Bangladesh scored the least in internet user and social safety net protection, but did good in fair wage distribution
With a 32.4 percent income inequality, Bangladesh has ranked near the bottom on the World Economic Forum's (WEF) first-ever social mobility index.
Among 82 countries in the world, Bangladesh ranked 78th.
Moreover, in South Asia, Bangladesh is only ahead of Pakistan on the Global Social Mobility Index 2020.
Sri Lanka ranked 59th on the index and topped the South Asian league table. It is followed by India, ranked 76th globally.
Afghanistan, the Maldives, Nepal and Bhutan were not measured for the index which was published on Sunday.
Bangladesh lags behind in social safety net protection
Bangladesh scored the least in internet user and social safety net protection.
Findings of the report show that 95.2 percent of the population are covered by at least a 3G mobile network. However, only 15 percent of the adult population used internet in the last three months.
Bangladesh did good in fair wage distribution, a pillar in which Belgium did the best.
The country also ranks 75th in education access, 78th in education quality and equity, and 80th in inclusive institutions.
The WEF said the world's biggest economies – the US, China, Japan, Germany and India – had the most to gain from increasing social mobility.
It measured countries against five key criteria that are required for creating social mobility – health, access to and quality of education, technology, work conditions and inclusive institutions.
Countries with greater social mobility provide more equally shared opportunities, as there is direct and linear relationship between social mobility and the country's income inequality.
Most economies are failing to provide the conditions in which their citizens can thrive, often by a large margin.
"As a result, opportunities in life for an individual remain tied to their socio-economic status at birth, thereby enshrining historical inequalities," said the Social Mobility Index report.
It said if economies were able to improve their social mobility score by 10 points, GDP would increase by 4.4 percent by 2030 on top of the societal benefits such investments would bring.
Nonetheless, few economies do have the right conditions to promote social mobility.
Nordic countries best performers
Denmark tops the index with a social mobility score of 85.2, followed by Finland (83.6), Norway (83.6), Sweden (83.5) and Iceland (82.7).
These nations combine access, quality and equity in education, while also providing work opportunities and good working conditions, alongside quality social protection and inclusive institutions.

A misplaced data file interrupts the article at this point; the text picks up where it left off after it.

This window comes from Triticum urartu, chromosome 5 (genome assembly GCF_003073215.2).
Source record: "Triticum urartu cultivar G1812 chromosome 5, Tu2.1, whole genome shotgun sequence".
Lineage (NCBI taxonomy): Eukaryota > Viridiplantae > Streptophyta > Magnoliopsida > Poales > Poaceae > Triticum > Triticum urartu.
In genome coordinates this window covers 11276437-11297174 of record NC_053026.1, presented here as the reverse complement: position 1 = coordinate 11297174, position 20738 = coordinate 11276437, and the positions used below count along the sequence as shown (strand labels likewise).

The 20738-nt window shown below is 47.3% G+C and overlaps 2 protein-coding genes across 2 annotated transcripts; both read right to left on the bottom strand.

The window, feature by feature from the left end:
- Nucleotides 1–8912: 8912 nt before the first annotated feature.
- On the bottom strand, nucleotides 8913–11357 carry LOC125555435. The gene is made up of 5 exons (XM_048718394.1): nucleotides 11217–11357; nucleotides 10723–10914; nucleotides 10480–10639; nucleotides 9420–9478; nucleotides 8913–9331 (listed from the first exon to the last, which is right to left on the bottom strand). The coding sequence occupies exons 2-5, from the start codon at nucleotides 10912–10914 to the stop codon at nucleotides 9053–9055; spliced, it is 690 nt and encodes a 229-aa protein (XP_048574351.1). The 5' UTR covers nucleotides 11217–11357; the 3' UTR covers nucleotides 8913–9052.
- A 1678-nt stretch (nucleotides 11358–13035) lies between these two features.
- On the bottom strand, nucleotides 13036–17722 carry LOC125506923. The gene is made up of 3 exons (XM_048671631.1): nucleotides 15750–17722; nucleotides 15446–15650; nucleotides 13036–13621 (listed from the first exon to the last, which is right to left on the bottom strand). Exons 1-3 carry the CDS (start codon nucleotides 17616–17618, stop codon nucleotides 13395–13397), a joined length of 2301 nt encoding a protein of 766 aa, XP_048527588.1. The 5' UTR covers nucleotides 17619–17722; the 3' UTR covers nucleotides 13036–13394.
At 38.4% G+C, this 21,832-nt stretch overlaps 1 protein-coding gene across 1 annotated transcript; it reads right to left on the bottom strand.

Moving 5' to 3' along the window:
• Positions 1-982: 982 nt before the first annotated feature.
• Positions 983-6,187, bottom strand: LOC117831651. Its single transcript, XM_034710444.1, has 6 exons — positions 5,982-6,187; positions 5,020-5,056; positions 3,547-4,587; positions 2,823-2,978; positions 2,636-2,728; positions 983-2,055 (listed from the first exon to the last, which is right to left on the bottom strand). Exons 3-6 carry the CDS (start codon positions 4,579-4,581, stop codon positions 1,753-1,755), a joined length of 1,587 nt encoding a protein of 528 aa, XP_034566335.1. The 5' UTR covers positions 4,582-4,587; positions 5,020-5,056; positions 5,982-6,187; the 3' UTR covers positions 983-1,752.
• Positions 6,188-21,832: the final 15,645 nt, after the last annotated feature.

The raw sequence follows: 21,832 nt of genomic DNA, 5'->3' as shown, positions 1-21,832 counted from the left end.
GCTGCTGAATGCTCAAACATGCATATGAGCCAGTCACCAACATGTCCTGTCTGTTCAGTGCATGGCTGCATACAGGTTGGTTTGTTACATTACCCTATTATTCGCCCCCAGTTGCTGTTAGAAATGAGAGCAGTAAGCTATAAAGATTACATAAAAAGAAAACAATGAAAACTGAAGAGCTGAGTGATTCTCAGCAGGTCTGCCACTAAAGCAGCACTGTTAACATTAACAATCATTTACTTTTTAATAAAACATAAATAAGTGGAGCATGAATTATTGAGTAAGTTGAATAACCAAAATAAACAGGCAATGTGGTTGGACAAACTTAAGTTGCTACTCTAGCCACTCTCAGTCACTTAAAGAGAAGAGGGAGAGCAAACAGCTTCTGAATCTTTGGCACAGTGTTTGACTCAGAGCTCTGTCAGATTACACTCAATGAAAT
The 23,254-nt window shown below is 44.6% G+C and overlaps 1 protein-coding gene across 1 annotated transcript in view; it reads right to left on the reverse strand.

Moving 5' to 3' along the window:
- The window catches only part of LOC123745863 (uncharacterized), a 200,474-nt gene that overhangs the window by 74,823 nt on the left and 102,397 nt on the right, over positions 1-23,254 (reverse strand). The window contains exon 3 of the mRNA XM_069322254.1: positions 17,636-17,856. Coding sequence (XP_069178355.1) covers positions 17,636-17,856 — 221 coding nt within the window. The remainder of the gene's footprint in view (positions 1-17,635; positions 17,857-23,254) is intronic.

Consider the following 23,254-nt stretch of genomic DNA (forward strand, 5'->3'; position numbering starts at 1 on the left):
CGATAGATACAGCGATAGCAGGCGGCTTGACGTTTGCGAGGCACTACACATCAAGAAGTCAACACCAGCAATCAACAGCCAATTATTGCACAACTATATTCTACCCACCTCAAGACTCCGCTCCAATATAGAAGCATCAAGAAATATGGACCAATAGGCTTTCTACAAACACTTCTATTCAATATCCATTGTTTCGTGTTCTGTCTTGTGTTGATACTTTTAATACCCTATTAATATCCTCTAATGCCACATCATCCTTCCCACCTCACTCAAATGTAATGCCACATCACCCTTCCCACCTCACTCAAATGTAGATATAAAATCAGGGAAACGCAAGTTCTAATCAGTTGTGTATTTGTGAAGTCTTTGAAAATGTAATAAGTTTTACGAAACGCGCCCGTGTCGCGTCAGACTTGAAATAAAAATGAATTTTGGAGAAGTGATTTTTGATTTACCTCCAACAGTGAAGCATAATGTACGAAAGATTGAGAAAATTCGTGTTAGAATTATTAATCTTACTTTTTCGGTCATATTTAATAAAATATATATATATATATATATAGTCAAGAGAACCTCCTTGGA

Higher levels of social mobility mean better opportunities for citizens to overcome historical inequalities to reach their full potential.
Among the world's large emerging economies, Russia is the most socially mobile, ranking 39th. Next is China, which ranks 45th, followed by Brazil (60th), India (76th) and South Africa (77th).
Japan ranked the highest (15th) among Asian countries, and it scored high in educational and work opportunities.
"The social and economic consequences of inequality are profound and far-reaching: a growing sense of unfairness, precarity, perceived loss of identity and dignity, weakening social fabric, eroding trust in institutions, disenchantment with political processes, and an erosion of the social contract," Klaus Schwab, founder and executive chairman of the WEF, said.
"The response by business and government must include a concerted effort to create new pathways to socioeconomic mobility, ensuring everyone has fair opportunities for success," he added.
Low wages, lack of social protection and poor lifelong learning systems are the greatest challenges globally. Most countries underperform in these three critical dimensions.
The average score in fair wages is 52.5 out of 100, the lowest average among all pillars of the index. These results are underscored by particularly poor performance in the prevalence of low pay, states the report.
The WEF figured out a new financing model for social mobility is necessary through taxation but it must be complemented by a new mix of spending and tailored approaches.
The report suggests improving access to education throughout an individual's life, and a new social contract. Business must be a core stakeholder in the efforts around social mobility.
The report was released ahead of the 50th Annual Meeting of the WEF, which is designed to provide policy-makers with a means to identify areas for improving social mobility and promoting equally shared opportunities in their economies regardless of their development.